Thanks for the info drb2560. I think the discussion is regarding an actual Stevia First Corp product (as opposed to just a stevia sweetener by another brand). It will be great to see a product branded by Stevia First Corp. Expected already by the end of this year.
Go over to "Market Playground" website and search on "stvf". You'll find a great article entitled "Weighing In on America's Healthier Lifestyle Investments"
Stevia First Corp. (PINK:STVF) is a lower market capitalization company, closing out Tuesday’s trading at $0.54, which represents a market capitalization of just under $30 million. The company is a development-stage candidate whose value is currently based on its potential revenue and current technological advances as opposed to the earnings and chart technicals as presented in HAIN or WTW. Stevia First’s business model is based on novel means of producing steviol glycosides, most notably stevioside (‘STV’) and rebaudioside A (‘Reb A’), the sweetest and best tasting of the compounds derived from stevia plant tissue. These plant extracts, in their purest forms, are approximately 300-400 times sweeter than sugar (weight to weight comparisons). With an all-natural origin, zero calories, and very low glycemic index, stevia’s growth has been significant since its 2008 U.S. debut. It has overtaken aspartame’s number two position as a zero-calorie sweetener, and is now second only to Splenda (sucralose) in terms of total annual sales. Although a newcomer in the zero-calorie sweetener market, stevia’s growth has been nothing short of amazing, with the sweetener now sold under big name brands. These include such major companies as The Coca-Cola Company (NYSE:KO) and Cargill’s brand Truvia, PepsiCo’s (NYSE:PEP) and Merisant’s PureVia as well as the Cumberland Packing Corporation’s Stevia in the Raw.
With bigger companies having an obvious vested interest in the growth and marketing of their respective stevia products, the significant growth has resulted in some “growing pains” as there are very few domestic producers/growers of stevia in the U.S., with much of the leaves or extracts imported. This obviously adds to the costs and quality concerns. Most important for consumers and the large bottlers or manufacturers is the consistency of the stevia extracts themselves. With different soil conditions, climates, and even stevia plant types, it has become evident that consistency in producing batches of stevia extracts is becoming an issue. Not only are sweetness levels difficult to keep consistent from batch to batch, but the lingering aftertaste often present in the plant extracts is inconsistent from batch to batch. To address these and other issues due to varied suppliers from different countries with differing flavor profiles, Stevia First is trying to set itself apart with a dual-approach business model. First the company is using an agribusiness model to develop what it believes to be a superior stevia plant in central California’s Yuba Valley. The company has been researching multiple plant types in order to determine the best in terms of efficiency of stevia extracts produced, but with a consistent and desirable flavor profile.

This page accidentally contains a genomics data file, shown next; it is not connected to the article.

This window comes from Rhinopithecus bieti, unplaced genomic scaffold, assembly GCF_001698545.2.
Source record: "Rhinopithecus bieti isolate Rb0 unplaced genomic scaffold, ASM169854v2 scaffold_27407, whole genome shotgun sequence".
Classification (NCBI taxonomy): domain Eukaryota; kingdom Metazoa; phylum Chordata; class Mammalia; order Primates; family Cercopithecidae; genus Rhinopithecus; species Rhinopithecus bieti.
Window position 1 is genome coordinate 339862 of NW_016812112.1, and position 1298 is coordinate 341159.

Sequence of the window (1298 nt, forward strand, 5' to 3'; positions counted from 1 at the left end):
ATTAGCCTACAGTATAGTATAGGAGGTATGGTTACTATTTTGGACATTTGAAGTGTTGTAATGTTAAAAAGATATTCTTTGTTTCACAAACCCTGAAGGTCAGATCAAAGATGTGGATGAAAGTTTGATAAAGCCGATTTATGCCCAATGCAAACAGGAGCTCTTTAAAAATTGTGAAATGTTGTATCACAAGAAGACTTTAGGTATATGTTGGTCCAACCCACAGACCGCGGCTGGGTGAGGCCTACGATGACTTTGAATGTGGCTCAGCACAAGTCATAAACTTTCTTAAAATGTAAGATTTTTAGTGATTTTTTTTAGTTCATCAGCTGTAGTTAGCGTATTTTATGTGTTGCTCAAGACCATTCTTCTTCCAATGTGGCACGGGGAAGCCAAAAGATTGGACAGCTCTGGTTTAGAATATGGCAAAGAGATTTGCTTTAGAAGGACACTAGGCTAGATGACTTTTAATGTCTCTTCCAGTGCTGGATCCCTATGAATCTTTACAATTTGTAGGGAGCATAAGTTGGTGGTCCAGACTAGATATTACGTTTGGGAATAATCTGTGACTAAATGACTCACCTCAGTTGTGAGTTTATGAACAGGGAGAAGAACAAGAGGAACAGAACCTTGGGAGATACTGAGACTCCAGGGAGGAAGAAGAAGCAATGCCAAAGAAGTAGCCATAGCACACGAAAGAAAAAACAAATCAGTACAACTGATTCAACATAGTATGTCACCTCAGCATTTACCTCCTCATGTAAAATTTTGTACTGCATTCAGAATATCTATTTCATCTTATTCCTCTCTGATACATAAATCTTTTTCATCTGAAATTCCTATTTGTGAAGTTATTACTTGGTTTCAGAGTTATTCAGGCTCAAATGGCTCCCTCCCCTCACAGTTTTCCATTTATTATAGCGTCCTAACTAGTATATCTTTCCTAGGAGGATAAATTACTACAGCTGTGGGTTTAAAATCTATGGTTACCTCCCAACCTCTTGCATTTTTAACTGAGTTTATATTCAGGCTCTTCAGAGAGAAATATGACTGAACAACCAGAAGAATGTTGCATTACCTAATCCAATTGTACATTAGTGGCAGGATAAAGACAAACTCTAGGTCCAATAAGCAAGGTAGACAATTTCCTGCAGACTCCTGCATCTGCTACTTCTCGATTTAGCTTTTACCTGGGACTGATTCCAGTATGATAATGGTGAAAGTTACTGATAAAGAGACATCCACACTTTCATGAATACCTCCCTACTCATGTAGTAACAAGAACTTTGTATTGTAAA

In its January of 2013 “Letter to Shareholders”, the company outlined its business plans for the year. As pertaining to its agribusiness model, the company plans on advancing from its field trials it had used for research purposes in 2012 to a full-scale crop, likely in 2013. The cash from these crops will serve to both provide revenue and to grow a customer base for both the agribusiness unit and the company’s other venture, a fermentation-based production model for producing stevia’s sweet extracts. The fermentation-based production of stevia is licensed from Vineland Research and Innovation Centre and was announced in August of 2012. The technology has the capability to produce the same stevia extracts via a quicker fermentation technology that omits or reduces the need for the growth of stevia in order to have its desired extracts. The approach can either use stevia leaves and stems or can actually function and produce the same compounds with no actual stevia leaves used whatsoever. This approach can be used in conjunction with the agribusiness model or can function as a whole separate business. There are notable advantages of the fermentation business including a more consistent control of the flavor profile of the end product, a much quicker time to actual product output (not having to wait on a crop to grow) and the all-import cost: According to the press release, 70% of the costs associated with producing stevia for the markets is directly associated with the costs of the actual stevia leaf production. Once Stevia First advances beyond the development phase of the fermentation process research and begins to upscale to a larger production facility, I anticipate investor interest to dramatically grow in the company’s potential, driving the share price well above its current levels.